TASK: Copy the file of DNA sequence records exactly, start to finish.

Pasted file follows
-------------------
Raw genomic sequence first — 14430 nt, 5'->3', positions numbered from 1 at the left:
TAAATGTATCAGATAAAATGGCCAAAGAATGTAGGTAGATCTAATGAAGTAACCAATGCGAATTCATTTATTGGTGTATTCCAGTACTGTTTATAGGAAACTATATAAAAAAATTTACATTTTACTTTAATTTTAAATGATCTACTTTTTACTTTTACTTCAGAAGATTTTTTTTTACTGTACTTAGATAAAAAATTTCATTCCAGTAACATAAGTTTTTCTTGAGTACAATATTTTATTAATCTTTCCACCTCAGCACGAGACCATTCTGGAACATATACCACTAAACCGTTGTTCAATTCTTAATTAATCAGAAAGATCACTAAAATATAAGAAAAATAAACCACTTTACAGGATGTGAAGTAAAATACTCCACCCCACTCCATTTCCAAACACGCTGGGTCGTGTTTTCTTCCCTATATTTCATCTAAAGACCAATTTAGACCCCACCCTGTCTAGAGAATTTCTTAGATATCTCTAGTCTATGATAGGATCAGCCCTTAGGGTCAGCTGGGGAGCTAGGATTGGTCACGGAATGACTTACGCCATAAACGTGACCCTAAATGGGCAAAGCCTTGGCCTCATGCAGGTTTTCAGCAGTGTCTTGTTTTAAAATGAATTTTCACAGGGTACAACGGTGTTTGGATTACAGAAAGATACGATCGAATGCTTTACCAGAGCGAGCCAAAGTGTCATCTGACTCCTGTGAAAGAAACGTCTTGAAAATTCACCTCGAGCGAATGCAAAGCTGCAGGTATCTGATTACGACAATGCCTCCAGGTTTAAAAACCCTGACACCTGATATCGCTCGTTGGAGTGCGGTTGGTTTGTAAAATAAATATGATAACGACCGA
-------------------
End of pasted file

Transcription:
Raw genomic sequence first — 14430 nt, 5'->3', positions numbered from 1 at the left:
TAAATGTATCAGATAAAATGGCCAAAGAATGTAGGTAGATCTAATGAAGTAACCAATGCGAATTCATTTATTGGTGTATTCCAGTACTGTTTATAGGAAACTATATAAAAAAATTTACATTTTACTTTAATTTTAAATGATCTACTTTTTACTTTTACTTCAGAAGATTTTTTTTTACTGTACTTAGATAAAAAATTTCATTCCAGTAACATAAGTTTTTCTTGAGTACAATATTTTATTAATCTTTCCACCTCAGCACGAGACCATTCTGGAACATATACCACTAAACCGTTGTTCAATTCTTAATTAATCAGAAAGATCACTAAAATATAAGAAAAATAAACCACTTTACAGGATGTGAAGTAAAATACTCCACCCCACTCCATTTCCAAACACGCTGGGTCGTGTTTTCTTCCCTATATTTCATCTAAAGACCAATTTAGACCCCACCCTGTCTAGAGAATTTCTTAGATATCTCTAGTCTATGATAGGATCAGCCCTTAGGGTCAGCTGGGGAGCTAGGATTGGTCACGGAATGACTTACGCCATAAACGTGACCCTAAATGGGCAAAGCCTTGGCCTCATGCAGGTTTTCAGCAGTGTCTTGTTTTAAAATGAATTTTCACAGGGTACAACGGTGTTTGGATTACAGAAAGATACGATCGAATGCTTTACCAGAGCGAGCCAAAGTGTCATCTGACTCCTGTGAAAGAAACGTCTTGAAAATTCACCTCGAGCGAATGCAAAGCTGCAGGTATCTGATTACGACAATGCCTCCAGGTTTAAAAACCCTGACACCTGATATCGCTCGTTGGAGTGCGGTTGGTTTGTAAAATAAATATGATAACGACCGA